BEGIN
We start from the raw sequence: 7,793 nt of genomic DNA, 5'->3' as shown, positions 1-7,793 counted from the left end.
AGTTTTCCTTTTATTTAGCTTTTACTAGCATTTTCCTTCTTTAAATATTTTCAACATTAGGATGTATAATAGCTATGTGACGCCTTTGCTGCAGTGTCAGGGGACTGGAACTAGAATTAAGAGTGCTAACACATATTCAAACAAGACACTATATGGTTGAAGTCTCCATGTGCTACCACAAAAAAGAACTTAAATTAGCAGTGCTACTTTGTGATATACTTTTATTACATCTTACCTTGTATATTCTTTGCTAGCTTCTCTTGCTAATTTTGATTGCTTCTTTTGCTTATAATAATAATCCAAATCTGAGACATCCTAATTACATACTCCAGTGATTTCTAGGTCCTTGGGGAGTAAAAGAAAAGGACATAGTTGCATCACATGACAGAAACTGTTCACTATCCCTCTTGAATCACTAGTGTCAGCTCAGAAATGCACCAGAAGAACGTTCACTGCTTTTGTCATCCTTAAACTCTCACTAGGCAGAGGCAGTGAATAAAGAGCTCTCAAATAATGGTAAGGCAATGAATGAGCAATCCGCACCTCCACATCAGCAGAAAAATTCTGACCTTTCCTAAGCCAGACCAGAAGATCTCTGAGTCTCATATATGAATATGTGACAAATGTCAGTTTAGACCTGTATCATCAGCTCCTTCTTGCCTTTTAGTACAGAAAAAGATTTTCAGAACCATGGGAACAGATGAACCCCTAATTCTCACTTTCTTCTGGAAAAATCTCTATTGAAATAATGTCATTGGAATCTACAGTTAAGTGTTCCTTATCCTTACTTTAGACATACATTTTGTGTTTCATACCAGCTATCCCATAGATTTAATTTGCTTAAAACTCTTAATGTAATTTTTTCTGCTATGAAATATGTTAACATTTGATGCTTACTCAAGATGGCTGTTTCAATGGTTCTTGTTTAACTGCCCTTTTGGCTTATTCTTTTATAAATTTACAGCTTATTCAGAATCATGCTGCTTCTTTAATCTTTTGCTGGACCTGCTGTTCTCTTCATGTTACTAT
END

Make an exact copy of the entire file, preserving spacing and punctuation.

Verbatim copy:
We start from the raw sequence: 7,793 nt of genomic DNA, 5'->3' as shown, positions 1-7,793 counted from the left end.
AGTTTTCCTTTTATTTAGCTTTTACTAGCATTTTCCTTCTTTAAATATTTTCAACATTAGGATGTATAATAGCTATGTGACGCCTTTGCTGCAGTGTCAGGGGACTGGAACTAGAATTAAGAGTGCTAACACATATTCAAACAAGACACTATATGGTTGAAGTCTCCATGTGCTACCACAAAAAAGAACTTAAATTAGCAGTGCTACTTTGTGATATACTTTTATTACATCTTACCTTGTATATTCTTTGCTAGCTTCTCTTGCTAATTTTGATTGCTTCTTTTGCTTATAATAATAATCCAAATCTGAGACATCCTAATTACATACTCCAGTGATTTCTAGGTCCTTGGGGAGTAAAAGAAAAGGACATAGTTGCATCACATGACAGAAACTGTTCACTATCCCTCTTGAATCACTAGTGTCAGCTCAGAAATGCACCAGAAGAACGTTCACTGCTTTTGTCATCCTTAAACTCTCACTAGGCAGAGGCAGTGAATAAAGAGCTCTCAAATAATGGTAAGGCAATGAATGAGCAATCCGCACCTCCACATCAGCAGAAAAATTCTGACCTTTCCTAAGCCAGACCAGAAGATCTCTGAGTCTCATATATGAATATGTGACAAATGTCAGTTTAGACCTGTATCATCAGCTCCTTCTTGCCTTTTAGTACAGAAAAAGATTTTCAGAACCATGGGAACAGATGAACCCCTAATTCTCACTTTCTTCTGGAAAAATCTCTATTGAAATAATGTCATTGGAATCTACAGTTAAGTGTTCCTTATCCTTACTTTAGACATACATTTTGTGTTTCATACCAGCTATCCCATAGATTTAATTTGCTTAAAACTCTTAATGTAATTTTTTCTGCTATGAAATATGTTAACATTTGATGCTTACTCAAGATGGCTGTTTCAATGGTTCTTGTTTAACTGCCCTTTTGGCTTATTCTTTTATAAATTTACAGCTTATTCAGAATCATGCTGCTTCTTTAATCTTTTGCTGGACCTGCTGTTCTCTTCATGTTACTAT